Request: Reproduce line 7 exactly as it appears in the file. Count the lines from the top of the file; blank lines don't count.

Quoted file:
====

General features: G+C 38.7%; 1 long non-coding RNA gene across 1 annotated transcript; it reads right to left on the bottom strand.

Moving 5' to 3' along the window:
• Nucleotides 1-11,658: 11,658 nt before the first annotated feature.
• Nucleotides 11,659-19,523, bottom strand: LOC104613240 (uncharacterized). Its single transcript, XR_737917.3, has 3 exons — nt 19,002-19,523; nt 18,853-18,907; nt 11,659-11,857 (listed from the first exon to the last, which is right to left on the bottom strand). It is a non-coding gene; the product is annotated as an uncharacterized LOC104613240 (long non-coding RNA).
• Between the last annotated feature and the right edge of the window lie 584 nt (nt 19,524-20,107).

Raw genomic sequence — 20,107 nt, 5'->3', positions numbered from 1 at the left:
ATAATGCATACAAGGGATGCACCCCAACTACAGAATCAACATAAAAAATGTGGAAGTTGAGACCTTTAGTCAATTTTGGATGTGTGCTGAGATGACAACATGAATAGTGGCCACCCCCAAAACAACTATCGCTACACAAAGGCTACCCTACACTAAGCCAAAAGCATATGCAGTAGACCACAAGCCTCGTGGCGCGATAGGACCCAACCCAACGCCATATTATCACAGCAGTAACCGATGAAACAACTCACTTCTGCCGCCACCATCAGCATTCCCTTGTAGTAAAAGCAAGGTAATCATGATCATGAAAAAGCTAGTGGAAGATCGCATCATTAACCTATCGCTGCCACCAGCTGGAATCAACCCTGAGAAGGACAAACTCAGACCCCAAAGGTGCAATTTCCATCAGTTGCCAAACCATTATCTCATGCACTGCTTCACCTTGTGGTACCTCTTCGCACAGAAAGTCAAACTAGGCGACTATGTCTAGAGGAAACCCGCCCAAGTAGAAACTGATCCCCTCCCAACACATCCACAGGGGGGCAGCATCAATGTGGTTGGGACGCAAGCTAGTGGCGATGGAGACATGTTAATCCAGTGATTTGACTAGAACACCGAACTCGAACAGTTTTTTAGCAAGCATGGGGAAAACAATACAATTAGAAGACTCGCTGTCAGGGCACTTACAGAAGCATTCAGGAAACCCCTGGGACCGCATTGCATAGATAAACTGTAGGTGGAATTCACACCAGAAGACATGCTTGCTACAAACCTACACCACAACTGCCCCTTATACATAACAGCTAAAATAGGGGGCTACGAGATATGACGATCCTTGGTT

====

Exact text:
ATAATGCATACAAGGGATGCACCCCAACTACAGAATCAACATAAAAAATGTGGAAGTTGAGACCTTTAGTCAATTTTGGATGTGTGCTGAGATGACAACATGAATAGTGGCCACCCCCAAAACAACTATCGCTACACAAAGGCTACCCTACACTAAGCCAAAAGCATATGCAGTAGACCACAAGCCTCGTGGCGCGATAGGACCCAACCCAACGCCATATTATCACAGCAGTAACCGATGAAACAACTCACTTCTGCCGCCACCATCAGCATTCCCTTGTAGTAAAAGCAAGGTAATCATGATCATGAAAAAGCTAGTGGAAGATCGCATCATTAACCTATCGCTGCCACCAGCTGGAATCAACCCTGAGAAGGACAAACTCAGACCCCAAAGGTGCAATTTCCATCAGTTGCCAAACCATTATCTCATGCACTGCTTCACCTTGTGGTACCTCTTCGCACAGAAAGTCAAACTAGGCGACTATGTCTAGAGGAAACCCGCCCAAGTAGAAACTGATCCCCTCCCAACACATCCACAGGGGGGCAGCATCAATGTGGTTGGGACGCAAGCTAGTGGCGATGGAGACATGTTAATCCAGTGATTTGACTAGAACACCGAACTCGAACAGTTTTTTAGCAAGCATGGGGAAAACAATACAATTAGAAGACTCGCTGTCAGGGCACTTACAGAAGCATTCAGGAAACCCCTGGGACCGCATTGCATAGATAAACTGTAGGTGGAATTCACACCAGAAGACATGCTTGCTACAAACCTACACCACAACTGCCCCTTATACATAACAGCTAAAATAGGGGGCTACGAGATATGACGATCCTTGGTT